Talkeetna blogger Bill Was writes about his attempts to adjust to a few aspects of summer in the Susitna Valley.
Today just happens to be yet another gorgeous late morning here in the Talkeetna area; the sun rides hot and high in the azure sky while gentle WSW breezes riffle the new leaves on trees and other plants. The temperature is already above 60°F on its way to the middle seventies; that’s perhaps fifteen degrees above normal but then that’s how the temps have been running. After a ‘winter’ – and I use the term very loosely – sleep the landscape has once again exploded into summer’s color and foliage. And with this seasonal shift came additional markers of the late spring in south-central Alaska; the mosquitoes are out in force, the village is once again awash in tourists and there is no longer a dark night sky.
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As of last Thursday, the Mat-Su Borough no longer owns the MV Susitna.
When the borough acquired Susitna, the intent was to establish a ferry service between Port Mackenzie and Government Hill in Anchorage. While the Mat-Su Borough moved forward with the plan, the Municipality of Anchorage could not decide where a ferry dock and terminal should be placed, and the plan ultimately fell through.
Following years of attempts to sell the vessel, and a recent round of multi-million dollar repairs, the borough has sold the ship, a former naval prototype, to the Philippine Red Cross. The Susitna is on its way to the South Pacific, where it will be used as an emergency hospital ship for the thousands of islands that make up the Philippines. Read More »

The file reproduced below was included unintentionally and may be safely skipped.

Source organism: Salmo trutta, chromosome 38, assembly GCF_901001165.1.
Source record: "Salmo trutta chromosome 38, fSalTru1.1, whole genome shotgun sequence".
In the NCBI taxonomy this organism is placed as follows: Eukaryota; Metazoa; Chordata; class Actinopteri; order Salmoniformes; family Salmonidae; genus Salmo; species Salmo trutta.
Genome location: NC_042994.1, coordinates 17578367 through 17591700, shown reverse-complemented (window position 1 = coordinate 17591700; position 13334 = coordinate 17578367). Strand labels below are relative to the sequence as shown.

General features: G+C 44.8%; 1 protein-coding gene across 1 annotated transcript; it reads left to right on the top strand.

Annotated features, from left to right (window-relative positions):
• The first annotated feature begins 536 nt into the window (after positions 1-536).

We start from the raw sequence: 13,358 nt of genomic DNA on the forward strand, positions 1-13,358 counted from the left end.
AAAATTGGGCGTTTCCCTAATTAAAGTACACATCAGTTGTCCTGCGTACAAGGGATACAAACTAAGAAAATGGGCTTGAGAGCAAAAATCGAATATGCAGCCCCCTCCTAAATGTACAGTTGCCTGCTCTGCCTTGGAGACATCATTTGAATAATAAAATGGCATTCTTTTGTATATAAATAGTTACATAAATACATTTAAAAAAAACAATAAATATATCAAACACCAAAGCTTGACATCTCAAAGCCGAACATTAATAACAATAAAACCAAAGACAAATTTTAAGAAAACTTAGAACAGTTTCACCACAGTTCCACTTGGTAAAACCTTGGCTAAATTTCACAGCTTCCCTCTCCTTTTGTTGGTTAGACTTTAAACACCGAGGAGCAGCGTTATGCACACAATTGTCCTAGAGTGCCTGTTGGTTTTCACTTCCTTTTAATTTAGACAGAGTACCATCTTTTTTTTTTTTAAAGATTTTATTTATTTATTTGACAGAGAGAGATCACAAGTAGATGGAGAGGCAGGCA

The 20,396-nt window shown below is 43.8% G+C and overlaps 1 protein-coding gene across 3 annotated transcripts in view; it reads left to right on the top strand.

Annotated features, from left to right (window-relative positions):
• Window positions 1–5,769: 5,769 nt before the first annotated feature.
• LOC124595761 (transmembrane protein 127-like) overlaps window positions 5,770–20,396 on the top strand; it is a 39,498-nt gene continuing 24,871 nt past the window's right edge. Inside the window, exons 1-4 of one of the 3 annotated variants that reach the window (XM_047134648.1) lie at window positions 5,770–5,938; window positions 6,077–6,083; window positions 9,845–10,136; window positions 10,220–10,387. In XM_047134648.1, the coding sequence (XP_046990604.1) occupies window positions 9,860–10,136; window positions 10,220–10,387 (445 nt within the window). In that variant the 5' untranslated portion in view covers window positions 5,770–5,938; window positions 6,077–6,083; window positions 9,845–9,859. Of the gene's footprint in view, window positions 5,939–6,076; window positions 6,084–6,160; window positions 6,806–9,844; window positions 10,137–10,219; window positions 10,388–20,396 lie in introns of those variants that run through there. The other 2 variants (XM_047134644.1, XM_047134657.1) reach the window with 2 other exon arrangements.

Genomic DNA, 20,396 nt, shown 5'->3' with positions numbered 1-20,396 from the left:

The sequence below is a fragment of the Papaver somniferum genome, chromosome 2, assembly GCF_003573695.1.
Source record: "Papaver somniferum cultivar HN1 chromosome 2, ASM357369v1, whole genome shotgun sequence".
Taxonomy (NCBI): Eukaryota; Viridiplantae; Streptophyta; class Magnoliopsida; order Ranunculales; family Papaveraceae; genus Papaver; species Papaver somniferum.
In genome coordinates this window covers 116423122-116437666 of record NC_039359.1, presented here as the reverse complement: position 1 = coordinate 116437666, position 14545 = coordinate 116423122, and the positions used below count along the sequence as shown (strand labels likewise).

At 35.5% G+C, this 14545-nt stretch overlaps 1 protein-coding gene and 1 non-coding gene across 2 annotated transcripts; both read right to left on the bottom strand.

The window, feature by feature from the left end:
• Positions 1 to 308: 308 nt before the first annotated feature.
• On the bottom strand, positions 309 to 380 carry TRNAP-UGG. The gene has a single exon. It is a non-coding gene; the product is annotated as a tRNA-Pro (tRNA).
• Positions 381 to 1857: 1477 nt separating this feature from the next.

A live 15-minute conversation about health and health news from the Sunshine Community Health Center: It’s hosted by Holly Stinson, with in-studio guest Keith Kehoe, Physician Assistant at the clinic. Today’s conversation is all about bacteria…good bacteria and bad, including the infection called “swimmer’s ear”, and how to treat it at home.
As of Thursday, 1,139 climbers are registered to attempt Denali, and 170 are on the mountain. Nine hundred, fifty-two climbs have been completed, and 574 people have made it to North America’s highest point, making the current summit rate sixty percent. Sixteen climbers attempted Mt. Foraker this season, with seven making it to the summit.
After a rocky start, the summit rate for Denali this year has continued to steadily rise. Prolonged storms kept early climbers from reaching the top of the mountain, but those who came later have had markedly better luck as far as the weather is concerned. As the season winds down, however, the National Weather Service is advising mountaineers to prepare for potentially heavy snowfall through today. Read More »
In addition to discussing vetoed items in the state budget, Governor Bill Walker used this morning’s press conference to announce that he is shutting down two megaprojects in the Mat-Su: the Knik Arm bridge, and the Susitna-Watana Hydroelectric Project. KTNA’s Phillip Manning has more.
Large projects can often be contentious, and two of the more controversial projects in the last few years have been the Knik Arm Crossing and the Susitna-Watana Hydroelectric Project. Governor Bill Walker says those projects will now come to an end, not necessarily due to their controversial nature—Governor Walker describes himself as “pro-construction”—but due to the state’s financial situation.
”I ran for governor to build Alaska, not to balance the checkbook. We’re balancing the checkbook because that’s the hand we were dealt. It pains me to shut down anything involving a construction project or an infrastructure project.”
Governor Walker says that the studies and prep work that have gone into both megaprojects will be preserved. Susitna-Watana alone has spent nearly $300 million on studies as part of its federal licensing process, and Walker does not want that data to be lost. Read More »